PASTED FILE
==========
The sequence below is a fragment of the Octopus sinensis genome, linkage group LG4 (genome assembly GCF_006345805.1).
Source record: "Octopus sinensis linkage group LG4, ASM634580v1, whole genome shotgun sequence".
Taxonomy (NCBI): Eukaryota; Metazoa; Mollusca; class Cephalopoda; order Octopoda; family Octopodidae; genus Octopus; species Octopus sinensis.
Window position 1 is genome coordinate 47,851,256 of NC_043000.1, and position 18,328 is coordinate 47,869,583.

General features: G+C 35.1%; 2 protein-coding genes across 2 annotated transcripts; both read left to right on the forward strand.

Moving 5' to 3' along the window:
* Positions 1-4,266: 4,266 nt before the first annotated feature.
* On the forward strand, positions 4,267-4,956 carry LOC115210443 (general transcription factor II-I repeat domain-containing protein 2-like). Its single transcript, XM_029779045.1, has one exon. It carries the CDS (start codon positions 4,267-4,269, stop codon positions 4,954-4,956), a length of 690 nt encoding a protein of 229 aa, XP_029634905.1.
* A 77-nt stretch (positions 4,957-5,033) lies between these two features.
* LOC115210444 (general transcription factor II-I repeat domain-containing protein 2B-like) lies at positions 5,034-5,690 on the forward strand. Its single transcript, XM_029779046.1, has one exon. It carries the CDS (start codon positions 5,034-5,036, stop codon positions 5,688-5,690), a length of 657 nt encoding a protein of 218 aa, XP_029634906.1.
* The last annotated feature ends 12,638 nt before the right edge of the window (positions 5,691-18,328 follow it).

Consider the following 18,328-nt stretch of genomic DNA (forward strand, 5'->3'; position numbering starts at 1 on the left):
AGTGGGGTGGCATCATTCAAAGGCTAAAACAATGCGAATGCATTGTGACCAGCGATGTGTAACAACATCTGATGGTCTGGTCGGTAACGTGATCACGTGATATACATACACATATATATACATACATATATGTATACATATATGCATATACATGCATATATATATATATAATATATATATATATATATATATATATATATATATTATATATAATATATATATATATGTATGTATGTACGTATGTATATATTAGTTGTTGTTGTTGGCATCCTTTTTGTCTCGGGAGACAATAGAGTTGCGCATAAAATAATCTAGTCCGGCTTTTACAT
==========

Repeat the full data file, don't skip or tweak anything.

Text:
The sequence below is a fragment of the Octopus sinensis genome, linkage group LG4 (genome assembly GCF_006345805.1).
Source record: "Octopus sinensis linkage group LG4, ASM634580v1, whole genome shotgun sequence".
Taxonomy (NCBI): Eukaryota; Metazoa; Mollusca; class Cephalopoda; order Octopoda; family Octopodidae; genus Octopus; species Octopus sinensis.
Window position 1 is genome coordinate 47,851,256 of NC_043000.1, and position 18,328 is coordinate 47,869,583.

General features: G+C 35.1%; 2 protein-coding genes across 2 annotated transcripts; both read left to right on the forward strand.

Moving 5' to 3' along the window:
* Positions 1-4,266: 4,266 nt before the first annotated feature.
* On the forward strand, positions 4,267-4,956 carry LOC115210443 (general transcription factor II-I repeat domain-containing protein 2-like). Its single transcript, XM_029779045.1, has one exon. It carries the CDS (start codon positions 4,267-4,269, stop codon positions 4,954-4,956), a length of 690 nt encoding a protein of 229 aa, XP_029634905.1.
* A 77-nt stretch (positions 4,957-5,033) lies between these two features.
* LOC115210444 (general transcription factor II-I repeat domain-containing protein 2B-like) lies at positions 5,034-5,690 on the forward strand. Its single transcript, XM_029779046.1, has one exon. It carries the CDS (start codon positions 5,034-5,036, stop codon positions 5,688-5,690), a length of 657 nt encoding a protein of 218 aa, XP_029634906.1.
* The last annotated feature ends 12,638 nt before the right edge of the window (positions 5,691-18,328 follow it).

Consider the following 18,328-nt stretch of genomic DNA (forward strand, 5'->3'; position numbering starts at 1 on the left):
AGTGGGGTGGCATCATTCAAAGGCTAAAACAATGCGAATGCATTGTGACCAGCGATGTGTAACAACATCTGATGGTCTGGTCGGTAACGTGATCACGTGATATACATACACATATATATACATACATATATGTATACATATATGCATATACATGCATATATATATATATAATATATATATATATATATATATATATATATATATTATATATAATATATATATATATGTATGTATGTACGTATGTATATATTAGTTGTTGTTGTTGGCATCCTTTTTGTCTCGGGAGACAATAGAGTTGCGCATAAAATAATCTAGTCCGGCTTTTACAT